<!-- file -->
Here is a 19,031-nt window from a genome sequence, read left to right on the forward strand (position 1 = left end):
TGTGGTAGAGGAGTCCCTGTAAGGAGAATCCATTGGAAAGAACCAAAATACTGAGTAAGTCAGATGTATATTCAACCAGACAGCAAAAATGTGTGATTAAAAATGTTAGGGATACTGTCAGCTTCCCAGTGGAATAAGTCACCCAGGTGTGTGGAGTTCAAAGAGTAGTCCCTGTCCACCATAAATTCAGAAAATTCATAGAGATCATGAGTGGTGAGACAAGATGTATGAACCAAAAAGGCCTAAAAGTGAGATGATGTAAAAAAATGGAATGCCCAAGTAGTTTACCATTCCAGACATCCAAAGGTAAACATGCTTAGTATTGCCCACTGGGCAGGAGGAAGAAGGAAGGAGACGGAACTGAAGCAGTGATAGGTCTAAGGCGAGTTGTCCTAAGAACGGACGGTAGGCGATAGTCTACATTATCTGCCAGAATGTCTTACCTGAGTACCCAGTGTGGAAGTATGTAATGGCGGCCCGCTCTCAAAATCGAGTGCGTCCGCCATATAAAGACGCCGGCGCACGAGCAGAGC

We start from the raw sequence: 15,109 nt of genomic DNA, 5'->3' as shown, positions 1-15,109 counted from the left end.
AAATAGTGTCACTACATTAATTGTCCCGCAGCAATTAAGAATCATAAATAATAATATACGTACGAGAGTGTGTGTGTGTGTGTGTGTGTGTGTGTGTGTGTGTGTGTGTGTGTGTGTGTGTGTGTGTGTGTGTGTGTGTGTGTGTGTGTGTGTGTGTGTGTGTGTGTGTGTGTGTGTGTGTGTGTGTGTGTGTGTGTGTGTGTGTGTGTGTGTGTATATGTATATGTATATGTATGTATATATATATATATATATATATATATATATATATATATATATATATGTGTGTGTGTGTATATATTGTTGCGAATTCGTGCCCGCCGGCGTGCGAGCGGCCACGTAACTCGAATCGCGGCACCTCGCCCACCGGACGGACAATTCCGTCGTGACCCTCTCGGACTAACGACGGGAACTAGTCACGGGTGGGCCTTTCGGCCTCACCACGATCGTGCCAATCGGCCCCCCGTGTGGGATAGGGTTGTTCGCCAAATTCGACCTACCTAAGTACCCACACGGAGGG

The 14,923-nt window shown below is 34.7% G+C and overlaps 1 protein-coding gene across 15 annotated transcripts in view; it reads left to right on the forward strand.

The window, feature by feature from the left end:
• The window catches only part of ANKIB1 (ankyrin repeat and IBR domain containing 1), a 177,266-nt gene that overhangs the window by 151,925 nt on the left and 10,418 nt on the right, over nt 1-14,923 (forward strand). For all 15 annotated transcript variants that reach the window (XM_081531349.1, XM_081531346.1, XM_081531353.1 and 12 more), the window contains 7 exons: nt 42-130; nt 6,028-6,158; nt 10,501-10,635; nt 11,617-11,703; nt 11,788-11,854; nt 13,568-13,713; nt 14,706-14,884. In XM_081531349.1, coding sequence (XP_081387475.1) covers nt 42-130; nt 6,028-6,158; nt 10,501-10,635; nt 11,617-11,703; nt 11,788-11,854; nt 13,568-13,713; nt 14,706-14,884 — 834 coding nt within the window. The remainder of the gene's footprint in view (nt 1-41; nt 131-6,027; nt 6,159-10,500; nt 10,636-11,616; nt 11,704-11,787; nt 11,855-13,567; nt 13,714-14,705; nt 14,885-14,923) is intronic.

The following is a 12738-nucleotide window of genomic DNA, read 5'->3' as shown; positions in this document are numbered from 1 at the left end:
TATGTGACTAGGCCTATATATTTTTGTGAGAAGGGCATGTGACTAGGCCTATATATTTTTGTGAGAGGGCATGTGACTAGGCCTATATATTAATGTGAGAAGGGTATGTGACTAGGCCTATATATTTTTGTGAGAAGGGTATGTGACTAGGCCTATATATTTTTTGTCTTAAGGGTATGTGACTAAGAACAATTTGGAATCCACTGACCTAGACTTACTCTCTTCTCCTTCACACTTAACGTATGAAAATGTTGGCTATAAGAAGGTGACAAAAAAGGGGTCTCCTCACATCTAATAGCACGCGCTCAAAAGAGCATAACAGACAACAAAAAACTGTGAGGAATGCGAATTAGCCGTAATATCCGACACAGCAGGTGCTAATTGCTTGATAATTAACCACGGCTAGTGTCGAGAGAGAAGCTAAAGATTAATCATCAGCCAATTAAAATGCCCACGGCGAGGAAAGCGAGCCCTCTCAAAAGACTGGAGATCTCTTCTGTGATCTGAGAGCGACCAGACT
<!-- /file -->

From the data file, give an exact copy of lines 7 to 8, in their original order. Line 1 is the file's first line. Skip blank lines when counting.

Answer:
• The window catches only part of ANKIB1 (ankyrin repeat and IBR domain containing 1), a 177,266-nt gene that overhangs the window by 151,925 nt on the left and 10,418 nt on the right, over nt 1-14,923 (forward strand). For all 15 annotated transcript variants that reach the window (XM_081531349.1, XM_081531346.1, XM_081531353.1 and 12 more), the window contains 7 exons: nt 42-130; nt 6,028-6,158; nt 10,501-10,635; nt 11,617-11,703; nt 11,788-11,854; nt 13,568-13,713; nt 14,706-14,884. In XM_081531349.1, coding sequence (XP_081387475.1) covers nt 42-130; nt 6,028-6,158; nt 10,501-10,635; nt 11,617-11,703; nt 11,788-11,854; nt 13,568-13,713; nt 14,706-14,884 — 834 coding nt within the window. The remainder of the gene's footprint in view (nt 1-41; nt 131-6,027; nt 6,159-10,500; nt 10,636-11,616; nt 11,704-11,787; nt 11,855-13,567; nt 13,714-14,705; nt 14,885-14,923) is intronic.

The following is a 12738-nucleotide window of genomic DNA, read 5'->3' as shown; positions in this document are numbered from 1 at the left end: